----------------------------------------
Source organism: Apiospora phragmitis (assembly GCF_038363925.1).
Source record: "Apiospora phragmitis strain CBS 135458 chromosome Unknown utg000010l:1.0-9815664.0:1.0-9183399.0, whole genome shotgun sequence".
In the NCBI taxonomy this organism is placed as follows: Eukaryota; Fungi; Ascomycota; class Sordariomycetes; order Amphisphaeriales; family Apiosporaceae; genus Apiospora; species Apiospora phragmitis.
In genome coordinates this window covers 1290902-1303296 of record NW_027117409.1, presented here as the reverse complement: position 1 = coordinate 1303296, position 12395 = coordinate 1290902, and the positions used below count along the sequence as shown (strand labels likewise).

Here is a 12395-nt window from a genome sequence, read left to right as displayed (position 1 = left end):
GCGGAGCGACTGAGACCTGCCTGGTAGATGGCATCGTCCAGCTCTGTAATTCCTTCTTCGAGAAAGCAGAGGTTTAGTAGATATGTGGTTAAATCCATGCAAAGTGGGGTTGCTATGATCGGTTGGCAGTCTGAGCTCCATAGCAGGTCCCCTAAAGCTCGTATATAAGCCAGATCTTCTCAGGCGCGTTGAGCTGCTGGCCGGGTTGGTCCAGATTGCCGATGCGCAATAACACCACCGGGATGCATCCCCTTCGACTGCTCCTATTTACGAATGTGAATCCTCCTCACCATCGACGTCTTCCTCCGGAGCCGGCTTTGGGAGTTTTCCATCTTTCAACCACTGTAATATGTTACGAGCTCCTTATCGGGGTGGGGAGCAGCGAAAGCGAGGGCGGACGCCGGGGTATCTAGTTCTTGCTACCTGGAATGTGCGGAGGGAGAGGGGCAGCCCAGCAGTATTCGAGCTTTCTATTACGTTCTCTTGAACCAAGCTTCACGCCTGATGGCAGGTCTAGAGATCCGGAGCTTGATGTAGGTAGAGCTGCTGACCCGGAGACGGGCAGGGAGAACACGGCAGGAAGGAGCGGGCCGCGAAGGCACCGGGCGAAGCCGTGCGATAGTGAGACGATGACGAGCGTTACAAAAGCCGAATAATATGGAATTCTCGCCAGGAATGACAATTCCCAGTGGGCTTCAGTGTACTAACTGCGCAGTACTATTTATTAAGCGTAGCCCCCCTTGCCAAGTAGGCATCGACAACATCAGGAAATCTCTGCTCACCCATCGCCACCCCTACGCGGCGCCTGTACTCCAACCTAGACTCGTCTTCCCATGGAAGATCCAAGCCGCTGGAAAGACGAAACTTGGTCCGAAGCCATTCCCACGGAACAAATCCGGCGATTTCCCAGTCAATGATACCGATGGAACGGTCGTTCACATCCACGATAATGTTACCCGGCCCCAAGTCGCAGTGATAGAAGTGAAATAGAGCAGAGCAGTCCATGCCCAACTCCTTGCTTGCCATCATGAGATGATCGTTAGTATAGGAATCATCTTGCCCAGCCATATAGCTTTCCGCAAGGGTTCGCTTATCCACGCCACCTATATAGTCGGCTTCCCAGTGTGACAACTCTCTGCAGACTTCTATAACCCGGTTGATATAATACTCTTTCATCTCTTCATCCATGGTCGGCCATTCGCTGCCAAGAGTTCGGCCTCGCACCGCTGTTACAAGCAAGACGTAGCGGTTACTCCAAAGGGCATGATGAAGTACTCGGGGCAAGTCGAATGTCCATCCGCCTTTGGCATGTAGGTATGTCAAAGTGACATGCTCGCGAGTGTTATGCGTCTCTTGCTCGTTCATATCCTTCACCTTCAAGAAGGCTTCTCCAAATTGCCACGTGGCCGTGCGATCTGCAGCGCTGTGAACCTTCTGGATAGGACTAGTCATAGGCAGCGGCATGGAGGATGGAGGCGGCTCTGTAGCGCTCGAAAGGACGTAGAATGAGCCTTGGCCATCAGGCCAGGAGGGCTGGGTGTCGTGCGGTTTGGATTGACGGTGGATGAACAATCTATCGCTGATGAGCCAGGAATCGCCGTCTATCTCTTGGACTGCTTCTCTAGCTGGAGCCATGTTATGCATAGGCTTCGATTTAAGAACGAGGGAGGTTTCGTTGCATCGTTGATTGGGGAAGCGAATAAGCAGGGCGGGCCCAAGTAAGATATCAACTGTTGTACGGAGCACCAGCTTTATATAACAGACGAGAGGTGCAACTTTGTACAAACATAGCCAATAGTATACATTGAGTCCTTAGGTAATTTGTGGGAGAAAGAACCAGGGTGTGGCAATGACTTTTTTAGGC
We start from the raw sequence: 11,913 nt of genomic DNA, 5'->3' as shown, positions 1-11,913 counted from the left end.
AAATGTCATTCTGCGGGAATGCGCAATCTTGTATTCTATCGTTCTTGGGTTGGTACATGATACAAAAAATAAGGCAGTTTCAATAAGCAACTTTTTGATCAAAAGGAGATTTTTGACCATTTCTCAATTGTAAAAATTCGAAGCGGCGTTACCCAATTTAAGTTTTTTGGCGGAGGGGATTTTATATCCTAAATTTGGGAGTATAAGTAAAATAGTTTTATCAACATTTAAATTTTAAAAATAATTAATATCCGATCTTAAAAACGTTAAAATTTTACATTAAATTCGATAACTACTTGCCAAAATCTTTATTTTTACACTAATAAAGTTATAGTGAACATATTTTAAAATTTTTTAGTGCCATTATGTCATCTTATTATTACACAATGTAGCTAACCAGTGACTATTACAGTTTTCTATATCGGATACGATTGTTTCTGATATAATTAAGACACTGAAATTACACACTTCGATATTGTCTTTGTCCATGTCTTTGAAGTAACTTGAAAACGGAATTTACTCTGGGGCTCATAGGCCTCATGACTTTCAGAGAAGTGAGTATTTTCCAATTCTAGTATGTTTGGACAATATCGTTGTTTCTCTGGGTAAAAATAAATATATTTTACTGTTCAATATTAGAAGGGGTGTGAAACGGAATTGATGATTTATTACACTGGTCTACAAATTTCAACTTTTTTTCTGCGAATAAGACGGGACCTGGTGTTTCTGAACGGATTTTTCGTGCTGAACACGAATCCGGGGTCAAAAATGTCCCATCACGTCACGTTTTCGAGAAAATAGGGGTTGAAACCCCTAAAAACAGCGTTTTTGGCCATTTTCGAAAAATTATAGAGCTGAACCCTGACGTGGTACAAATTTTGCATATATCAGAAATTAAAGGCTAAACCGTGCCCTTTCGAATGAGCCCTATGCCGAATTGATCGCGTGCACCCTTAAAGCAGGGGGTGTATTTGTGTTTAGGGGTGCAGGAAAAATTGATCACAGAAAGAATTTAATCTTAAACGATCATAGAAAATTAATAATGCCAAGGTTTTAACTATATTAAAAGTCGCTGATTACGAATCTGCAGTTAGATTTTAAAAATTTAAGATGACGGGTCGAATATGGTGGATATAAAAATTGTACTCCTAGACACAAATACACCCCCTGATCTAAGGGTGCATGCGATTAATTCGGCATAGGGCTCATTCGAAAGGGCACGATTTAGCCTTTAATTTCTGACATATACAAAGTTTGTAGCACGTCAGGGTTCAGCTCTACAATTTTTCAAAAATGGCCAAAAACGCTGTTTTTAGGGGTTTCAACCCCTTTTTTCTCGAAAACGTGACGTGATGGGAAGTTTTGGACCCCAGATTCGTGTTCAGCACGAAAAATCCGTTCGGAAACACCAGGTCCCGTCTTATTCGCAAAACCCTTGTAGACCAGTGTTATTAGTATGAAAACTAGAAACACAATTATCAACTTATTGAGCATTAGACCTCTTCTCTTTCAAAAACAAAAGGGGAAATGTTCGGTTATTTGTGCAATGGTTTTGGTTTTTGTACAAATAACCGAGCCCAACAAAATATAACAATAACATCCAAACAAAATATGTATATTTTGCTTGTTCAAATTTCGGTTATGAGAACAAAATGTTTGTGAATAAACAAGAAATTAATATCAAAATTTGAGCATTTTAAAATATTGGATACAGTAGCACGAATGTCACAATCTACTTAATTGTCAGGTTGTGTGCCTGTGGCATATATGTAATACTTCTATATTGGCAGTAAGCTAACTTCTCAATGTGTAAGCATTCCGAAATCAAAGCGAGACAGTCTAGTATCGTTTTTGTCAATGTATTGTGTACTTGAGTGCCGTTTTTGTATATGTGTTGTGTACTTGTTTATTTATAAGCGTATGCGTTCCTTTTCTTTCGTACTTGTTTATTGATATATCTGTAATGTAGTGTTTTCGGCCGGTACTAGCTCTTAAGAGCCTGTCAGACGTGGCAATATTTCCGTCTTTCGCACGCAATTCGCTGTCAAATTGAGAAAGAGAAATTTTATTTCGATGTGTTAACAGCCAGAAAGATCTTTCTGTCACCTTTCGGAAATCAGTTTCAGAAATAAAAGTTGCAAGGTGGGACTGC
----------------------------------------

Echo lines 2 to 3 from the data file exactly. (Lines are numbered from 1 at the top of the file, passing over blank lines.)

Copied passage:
Source record: "Apiospora phragmitis strain CBS 135458 chromosome Unknown utg000010l:1.0-9815664.0:1.0-9183399.0, whole genome shotgun sequence".
In the NCBI taxonomy this organism is placed as follows: Eukaryota; Fungi; Ascomycota; class Sordariomycetes; order Amphisphaeriales; family Apiosporaceae; genus Apiospora; species Apiospora phragmitis.